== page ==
But I did look it up. It wasn’t difficult to do, either. The Bible-study tools we have access to in an instant, even on our smartphones, are literally mind-blowing. At no other time in history have we had so much knowledge available so quickly right in the palms of our hands. Therefore, it didn’t take more than a few seconds to learn that my friend’s assertions were spot on… The KJV was actually the only one to render John 1:3 with a “by,” not a “through.”
Yes, I did my research, and what I found was that my friend’s assertion was true: every other translation of the Bible changed the word “by” to “through.” However, my research wasn’t complete; it was time to consult the original languages.
Like I said above, the study tools we have these days are amazing, and there’s really no good excuse for any Bible student to claim ignorance. For example, if all one had was access to one online tool such as BlueLetterBible.com, then what used to take hours of study could be done in mere moments. Then if you add to that all the other free websites available, including what’s available from online libraries, and then throw in some relatively inexpensive (but voluminous) programs like Logos, oh… my… goodness! It’s hard to comprehend how blessed we are!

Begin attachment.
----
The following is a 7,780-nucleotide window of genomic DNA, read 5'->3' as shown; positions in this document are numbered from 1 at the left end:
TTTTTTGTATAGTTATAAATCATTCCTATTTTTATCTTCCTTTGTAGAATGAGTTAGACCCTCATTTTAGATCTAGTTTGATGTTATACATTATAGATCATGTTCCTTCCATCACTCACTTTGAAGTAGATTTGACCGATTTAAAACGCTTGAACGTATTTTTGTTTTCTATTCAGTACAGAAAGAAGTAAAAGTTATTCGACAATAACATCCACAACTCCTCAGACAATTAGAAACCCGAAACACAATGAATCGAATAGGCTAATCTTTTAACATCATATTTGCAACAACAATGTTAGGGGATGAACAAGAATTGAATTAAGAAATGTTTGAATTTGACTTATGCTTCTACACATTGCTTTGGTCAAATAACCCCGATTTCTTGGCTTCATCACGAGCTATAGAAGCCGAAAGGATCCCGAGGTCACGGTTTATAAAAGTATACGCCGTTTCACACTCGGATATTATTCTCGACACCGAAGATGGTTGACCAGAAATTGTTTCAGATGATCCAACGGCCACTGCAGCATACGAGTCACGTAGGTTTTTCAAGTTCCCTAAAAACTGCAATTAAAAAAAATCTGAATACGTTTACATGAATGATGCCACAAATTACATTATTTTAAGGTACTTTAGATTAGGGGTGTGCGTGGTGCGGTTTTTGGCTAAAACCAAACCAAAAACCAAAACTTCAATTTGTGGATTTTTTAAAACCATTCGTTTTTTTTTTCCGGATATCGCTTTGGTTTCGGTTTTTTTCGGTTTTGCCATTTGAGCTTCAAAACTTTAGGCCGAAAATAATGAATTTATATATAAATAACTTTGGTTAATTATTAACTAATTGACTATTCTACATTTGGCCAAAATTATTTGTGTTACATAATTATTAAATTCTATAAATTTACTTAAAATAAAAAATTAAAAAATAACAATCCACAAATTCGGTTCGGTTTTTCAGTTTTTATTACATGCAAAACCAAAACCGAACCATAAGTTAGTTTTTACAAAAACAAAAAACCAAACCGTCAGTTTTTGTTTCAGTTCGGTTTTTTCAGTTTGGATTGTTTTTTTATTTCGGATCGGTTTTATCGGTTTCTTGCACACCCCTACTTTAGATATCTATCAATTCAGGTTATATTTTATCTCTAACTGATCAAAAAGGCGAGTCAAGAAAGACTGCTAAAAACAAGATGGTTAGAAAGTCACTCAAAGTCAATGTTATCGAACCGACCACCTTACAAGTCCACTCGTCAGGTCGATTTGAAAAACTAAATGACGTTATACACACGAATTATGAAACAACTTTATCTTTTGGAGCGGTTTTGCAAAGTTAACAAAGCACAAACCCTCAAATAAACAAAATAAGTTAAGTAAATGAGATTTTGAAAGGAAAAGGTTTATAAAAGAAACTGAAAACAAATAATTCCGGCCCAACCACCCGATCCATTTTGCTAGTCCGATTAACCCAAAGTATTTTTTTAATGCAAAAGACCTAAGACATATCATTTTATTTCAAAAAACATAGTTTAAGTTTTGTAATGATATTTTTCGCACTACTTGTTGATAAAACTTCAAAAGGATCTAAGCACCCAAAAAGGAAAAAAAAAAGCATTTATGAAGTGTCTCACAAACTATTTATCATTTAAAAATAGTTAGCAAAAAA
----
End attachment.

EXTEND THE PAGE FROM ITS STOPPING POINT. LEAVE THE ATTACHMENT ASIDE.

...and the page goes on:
So, when it became obvious that “by” had been replaced by “through,” I decided to take the next logical step and look up the source of the translations in question: the original Greek word, διά (dē-ä’).
It may sound unbelievable to you, but there are still people out there who think Jesus spoke Elizabethan English. However, the Bible was not originally written in the language of Shakespeare. In actuality, John 1:3 was written in Greek, so “by” and “through” are only translations of the Greek word διά (Strong’s G1223).